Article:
|Region Western philosophy|
|Name Pierre Hadot|
Influenced Arnold Davidson
|Born February 21, 1922Reims|
Died April 24, 2010, Orsay, France
Influenced by Marcus Aurelius, Ludwig Wittgenstein, Henri Bergson, Jacques Maritain
Books Philosophy as a way of life, What Is Ancient Philosophy?, Exercices Spirituels Et Philos, The inner citadel, Plotinus - or - The simplicity
Similar People Michel Foucault, Arnold Davidson, Marcus Aurelius, Porphyry, Ludwig Wittgenstein
Areas of interest History of philosophy
Main interests History of philosophy
La culture du soi par pierre hadot
Pierre Hadot ([ado]; February 21, 1922 – April 24, 2010) was a French philosopher and historian of philosophy specializing in ancient philosophy, particularly Neoplatonism.
- La culture du soi par pierre hadot
- Qu es que la philosophie antique par pierre hadot
Qu es que la philosophie antique par pierre hadot
In 1944, Hadot was ordained, but following Pope Pius XII’s encyclical Humani generis (1950) left the priesthood. He studied at the Sorbonne between 1946–1947. In 1961, he graduated from the École Pratique des Hautes Études, where he would become the Director of Studies from 1964 to 1986. He was eventually named professor at the Collège de France in 1982, where he held the Chair of History in Hellenistic and Roman Thought (chaire d'histoire de la pensée hellénistique et romaine). In 1991, he retired from this position to become professeur honoraire at the collège; his last lecture was on May 22 of the same year. He concluded the class saying, "In the last analysis, we can scarcely talk about what is most important."
Hadot was married to the historian of philosophy, Ilsetraut Hadot.
Hadot was one of the first authors to introduce Ludwig Wittgenstein's thought into France. Hadot suggested that one cannot separate the form of Wittgenstein's Philosophical Investigations from their content. Wittgenstein had claimed that philosophy was an illness of language and Hadot notes that the cure required a particular type of literary genre.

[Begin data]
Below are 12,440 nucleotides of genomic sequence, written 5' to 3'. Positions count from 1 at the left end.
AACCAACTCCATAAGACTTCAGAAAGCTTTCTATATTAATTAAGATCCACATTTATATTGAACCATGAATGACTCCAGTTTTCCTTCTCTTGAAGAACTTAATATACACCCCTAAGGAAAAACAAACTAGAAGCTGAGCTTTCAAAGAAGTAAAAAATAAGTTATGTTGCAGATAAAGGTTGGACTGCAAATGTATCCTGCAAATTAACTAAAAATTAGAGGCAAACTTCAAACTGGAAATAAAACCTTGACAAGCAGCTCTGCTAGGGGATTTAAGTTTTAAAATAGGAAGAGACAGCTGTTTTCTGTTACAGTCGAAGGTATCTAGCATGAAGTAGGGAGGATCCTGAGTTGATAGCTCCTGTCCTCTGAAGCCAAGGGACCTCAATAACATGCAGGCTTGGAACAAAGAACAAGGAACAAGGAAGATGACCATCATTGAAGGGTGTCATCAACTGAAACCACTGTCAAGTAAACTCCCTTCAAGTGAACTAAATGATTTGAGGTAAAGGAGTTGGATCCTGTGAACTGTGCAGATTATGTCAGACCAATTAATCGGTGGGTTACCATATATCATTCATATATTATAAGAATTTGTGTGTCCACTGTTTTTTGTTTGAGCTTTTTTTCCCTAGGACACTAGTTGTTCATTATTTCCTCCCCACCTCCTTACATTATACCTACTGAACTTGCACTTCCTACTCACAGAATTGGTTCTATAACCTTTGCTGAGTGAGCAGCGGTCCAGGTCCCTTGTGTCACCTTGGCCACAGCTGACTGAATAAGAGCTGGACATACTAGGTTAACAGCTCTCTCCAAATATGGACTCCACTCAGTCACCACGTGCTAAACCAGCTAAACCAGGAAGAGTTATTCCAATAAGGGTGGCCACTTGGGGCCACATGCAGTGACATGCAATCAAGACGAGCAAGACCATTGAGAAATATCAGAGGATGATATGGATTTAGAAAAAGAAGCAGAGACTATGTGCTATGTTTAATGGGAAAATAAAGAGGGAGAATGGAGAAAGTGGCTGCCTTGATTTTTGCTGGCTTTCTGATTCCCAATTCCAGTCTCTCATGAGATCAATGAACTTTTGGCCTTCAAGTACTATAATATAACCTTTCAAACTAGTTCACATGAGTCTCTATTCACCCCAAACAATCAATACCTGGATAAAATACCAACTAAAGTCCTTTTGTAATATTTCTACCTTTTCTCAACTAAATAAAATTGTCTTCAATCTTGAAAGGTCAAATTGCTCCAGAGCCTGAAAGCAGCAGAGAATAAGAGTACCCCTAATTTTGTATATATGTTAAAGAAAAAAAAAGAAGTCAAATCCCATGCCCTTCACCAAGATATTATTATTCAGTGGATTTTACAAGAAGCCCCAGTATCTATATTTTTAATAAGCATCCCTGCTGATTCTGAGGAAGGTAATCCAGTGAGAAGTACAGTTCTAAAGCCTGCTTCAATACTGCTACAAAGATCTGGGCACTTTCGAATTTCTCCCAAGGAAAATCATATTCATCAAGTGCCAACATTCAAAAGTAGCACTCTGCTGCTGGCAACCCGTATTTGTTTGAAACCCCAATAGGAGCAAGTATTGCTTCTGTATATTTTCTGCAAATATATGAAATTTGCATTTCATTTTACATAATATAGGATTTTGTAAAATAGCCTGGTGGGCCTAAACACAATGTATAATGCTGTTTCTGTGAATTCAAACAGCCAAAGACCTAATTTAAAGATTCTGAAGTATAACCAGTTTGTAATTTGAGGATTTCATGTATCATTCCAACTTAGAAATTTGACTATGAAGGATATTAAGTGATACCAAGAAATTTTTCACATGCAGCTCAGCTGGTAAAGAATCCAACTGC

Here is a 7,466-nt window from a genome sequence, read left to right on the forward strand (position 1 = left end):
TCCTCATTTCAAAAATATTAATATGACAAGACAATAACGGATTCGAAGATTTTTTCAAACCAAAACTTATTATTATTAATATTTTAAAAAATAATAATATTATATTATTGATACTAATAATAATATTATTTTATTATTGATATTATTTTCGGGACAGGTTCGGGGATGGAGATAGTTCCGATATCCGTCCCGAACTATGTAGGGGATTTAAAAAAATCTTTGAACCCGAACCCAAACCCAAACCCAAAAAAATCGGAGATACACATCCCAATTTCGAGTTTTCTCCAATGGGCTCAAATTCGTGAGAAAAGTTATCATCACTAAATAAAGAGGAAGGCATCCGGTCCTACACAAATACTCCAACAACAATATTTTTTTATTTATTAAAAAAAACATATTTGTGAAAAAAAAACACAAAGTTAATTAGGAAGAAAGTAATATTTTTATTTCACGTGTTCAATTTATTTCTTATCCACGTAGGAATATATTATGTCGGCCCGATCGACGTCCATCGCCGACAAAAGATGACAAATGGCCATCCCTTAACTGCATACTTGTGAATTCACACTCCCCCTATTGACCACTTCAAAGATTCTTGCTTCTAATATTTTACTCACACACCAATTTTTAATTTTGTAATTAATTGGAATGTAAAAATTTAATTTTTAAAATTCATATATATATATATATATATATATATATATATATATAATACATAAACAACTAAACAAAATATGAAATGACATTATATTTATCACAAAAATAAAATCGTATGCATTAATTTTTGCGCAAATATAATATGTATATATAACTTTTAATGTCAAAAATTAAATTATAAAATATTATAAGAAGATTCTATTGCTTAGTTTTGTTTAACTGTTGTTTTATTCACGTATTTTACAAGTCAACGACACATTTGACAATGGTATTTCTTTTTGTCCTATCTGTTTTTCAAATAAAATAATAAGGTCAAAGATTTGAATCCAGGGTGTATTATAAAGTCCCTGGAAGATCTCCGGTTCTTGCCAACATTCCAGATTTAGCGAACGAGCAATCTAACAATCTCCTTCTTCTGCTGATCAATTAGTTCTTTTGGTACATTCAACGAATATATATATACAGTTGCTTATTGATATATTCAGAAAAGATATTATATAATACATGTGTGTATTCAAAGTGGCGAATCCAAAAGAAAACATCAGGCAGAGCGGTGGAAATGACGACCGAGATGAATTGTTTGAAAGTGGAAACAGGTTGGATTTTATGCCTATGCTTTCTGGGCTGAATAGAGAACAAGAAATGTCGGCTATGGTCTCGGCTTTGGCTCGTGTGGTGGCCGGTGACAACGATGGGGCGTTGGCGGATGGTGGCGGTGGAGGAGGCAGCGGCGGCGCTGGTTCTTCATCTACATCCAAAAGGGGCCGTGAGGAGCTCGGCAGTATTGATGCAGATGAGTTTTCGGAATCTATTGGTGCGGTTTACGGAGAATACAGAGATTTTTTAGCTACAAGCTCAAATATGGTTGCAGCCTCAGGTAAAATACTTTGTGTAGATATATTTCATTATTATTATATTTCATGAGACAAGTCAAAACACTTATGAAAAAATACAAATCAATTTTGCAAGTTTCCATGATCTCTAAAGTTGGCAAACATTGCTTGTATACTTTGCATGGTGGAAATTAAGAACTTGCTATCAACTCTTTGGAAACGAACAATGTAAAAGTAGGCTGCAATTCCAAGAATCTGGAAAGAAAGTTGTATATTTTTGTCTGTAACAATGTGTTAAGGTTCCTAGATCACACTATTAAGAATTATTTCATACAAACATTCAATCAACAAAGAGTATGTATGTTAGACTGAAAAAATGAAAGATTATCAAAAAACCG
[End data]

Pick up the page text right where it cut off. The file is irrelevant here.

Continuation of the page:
Hadot is also famous for his analysis on the conception of philosophy during Greco-Roman antiquity. Hadot identified and analyzed the "spiritual exercises" used in ancient philosophy (influencing Michel Foucault’s interest in such practices in the second and third volumes of his History of Sexuality). By "spiritual exercises" Hadot means "practices ... intended to effect a modification and a transformation in the subjects who practice them. The philosophy teacher's discourse could be presented in such a way that the disciple, as auditor, reader, or interlocutor, could make spiritual progress and transform himself within." Hadot shows that the key to understanding the original philosophical impulse is to be found in Socrates. What characterizes Socratic therapy above all is the importance given to living contact between human beings.
Hadot's recurring theme is that philosophy in Antiquity was characterized by a series of spiritual exercises intended to transform the perception, and therefore the being, of those who practice it; that philosophy is best pursued in real conversation and not through written texts and lectures; and that philosophy, as it is taught in universities today, is for the most part a distortion of its original, therapeutic impulse. He brings these concerns together in What Is Ancient Philosophy?, which has been critically reviewed.
(Only translations into English are included in this list).